Organizations that have structure and encourage a high standard of diligence and work will be best for ENTJs. Some of the most suitable careers for them include:
As diligent leaders, ENTJs will be organized and efficient in managing projects to completion.
Since they are natural leaders, ENTJs thrive in roles that allow them to direct others and develop innovative ideas.
This is an ideal role for an ENTJ because it allows her to exercise leadership and develop strategies, while imparting her wisdom to others.
The persuasive, charismatic ENTJ will be thorough and productive in making sales—provided she is truly passionate about the organization for which she works.
Given the efficiency ENTJs almost always exhibit, careers as a physician, pharmacist, surgeon, or dentist are suitable for the personality type.
The innovative spirit of the ENTJ, as well as eagerness to tackle complex problems, make many types of engineering ideal for this personality type.
ENTJs love imparting their knowledge and ideas to others, making teaching a viable career path for them. They will do especially well in higher education.
ENTJs are engaging, authoritative, and personable. They will easily persuade and inspire others through public speaking.
Positions such as lawyers and judges allow ENTJs to exercise their expertise and command of others.
Networking will be the greatest weapon in an ENTJ’s toolbox. She should attend networking events, reach out to LinkedIn connections and other acquaintances, and make the most of her professional network in general. Given her charismatic, persuasive nature, she should have no problem forging connections with others and finding a satisfying career. In fact, ENTJs have one of the lowest rates of employment of all the MBTI personality types.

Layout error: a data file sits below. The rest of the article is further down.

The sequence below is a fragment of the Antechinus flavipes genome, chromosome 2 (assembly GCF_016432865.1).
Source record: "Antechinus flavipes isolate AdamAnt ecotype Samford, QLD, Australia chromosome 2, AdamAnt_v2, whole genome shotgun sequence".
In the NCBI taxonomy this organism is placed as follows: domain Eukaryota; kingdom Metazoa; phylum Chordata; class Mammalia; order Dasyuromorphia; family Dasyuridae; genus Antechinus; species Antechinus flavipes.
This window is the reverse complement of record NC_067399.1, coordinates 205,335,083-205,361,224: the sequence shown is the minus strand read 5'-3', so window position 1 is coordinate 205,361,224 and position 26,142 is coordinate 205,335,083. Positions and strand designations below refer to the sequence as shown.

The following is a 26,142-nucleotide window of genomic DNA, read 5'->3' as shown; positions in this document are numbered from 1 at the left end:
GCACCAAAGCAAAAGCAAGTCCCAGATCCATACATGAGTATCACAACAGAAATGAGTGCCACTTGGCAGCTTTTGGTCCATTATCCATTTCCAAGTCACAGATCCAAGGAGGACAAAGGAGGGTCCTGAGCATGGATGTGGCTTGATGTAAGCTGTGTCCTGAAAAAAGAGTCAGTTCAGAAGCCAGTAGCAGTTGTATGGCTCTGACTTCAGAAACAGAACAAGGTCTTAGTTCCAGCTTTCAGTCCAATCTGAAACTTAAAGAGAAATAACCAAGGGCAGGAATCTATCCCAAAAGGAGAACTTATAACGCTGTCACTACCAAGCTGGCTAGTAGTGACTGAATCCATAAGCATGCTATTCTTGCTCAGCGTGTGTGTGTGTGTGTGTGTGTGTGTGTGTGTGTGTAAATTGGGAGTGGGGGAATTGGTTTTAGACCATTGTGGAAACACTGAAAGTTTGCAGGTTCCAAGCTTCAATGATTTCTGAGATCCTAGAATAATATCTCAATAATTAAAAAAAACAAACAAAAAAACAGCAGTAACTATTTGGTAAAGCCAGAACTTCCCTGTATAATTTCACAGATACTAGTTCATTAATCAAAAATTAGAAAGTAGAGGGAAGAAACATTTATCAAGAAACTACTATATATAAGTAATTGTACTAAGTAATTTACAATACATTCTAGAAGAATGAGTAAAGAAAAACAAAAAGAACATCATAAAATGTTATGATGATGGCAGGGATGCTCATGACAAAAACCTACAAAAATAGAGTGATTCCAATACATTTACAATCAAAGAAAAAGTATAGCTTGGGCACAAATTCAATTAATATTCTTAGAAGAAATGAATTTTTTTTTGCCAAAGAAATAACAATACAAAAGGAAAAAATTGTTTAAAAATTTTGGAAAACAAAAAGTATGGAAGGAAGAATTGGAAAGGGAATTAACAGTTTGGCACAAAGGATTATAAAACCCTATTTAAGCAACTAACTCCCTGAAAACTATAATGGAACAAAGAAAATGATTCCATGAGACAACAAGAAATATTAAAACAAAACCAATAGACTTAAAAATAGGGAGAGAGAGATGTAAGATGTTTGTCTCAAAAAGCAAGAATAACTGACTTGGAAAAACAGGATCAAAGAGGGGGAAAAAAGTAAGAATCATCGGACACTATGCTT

Of course, that doesn’t mean that the ENTJ should be a stranger to job boards and job search websites. Most people find jobs through a combination of these methods.
ENTJs will have a difficult time taking orders from others in roles that do not afford them room for growth or the opportunity to take charge. Furthermore, ENTJs will feel stifled in organizations that lack direction or vision and require them to work under the direction of leaders they deem incompetent. Some of the worst ENTJ careers include:
Social work, psychology, and related professions are not ideal for ENTJs because they tend to value opportunities to develop large-scale solutions, rather than working one-on-one with individuals.
The rote task of data entry is unlikely to satisfy the ENTJ’s need to innovate and create. Similarly, operating on under the rules and structure of others will frustrate this personality type.
ENTJs tend to have little patience, which can make working with children a difficult career path
The sensitivity required of nurses is not a strength of ENTJs. Furthermore, the repetition of tasks would grate on people with this personality type.
ENTJs seek out careers that enable them to innovate and create. They would have difficulty in positions that depend on spirituality.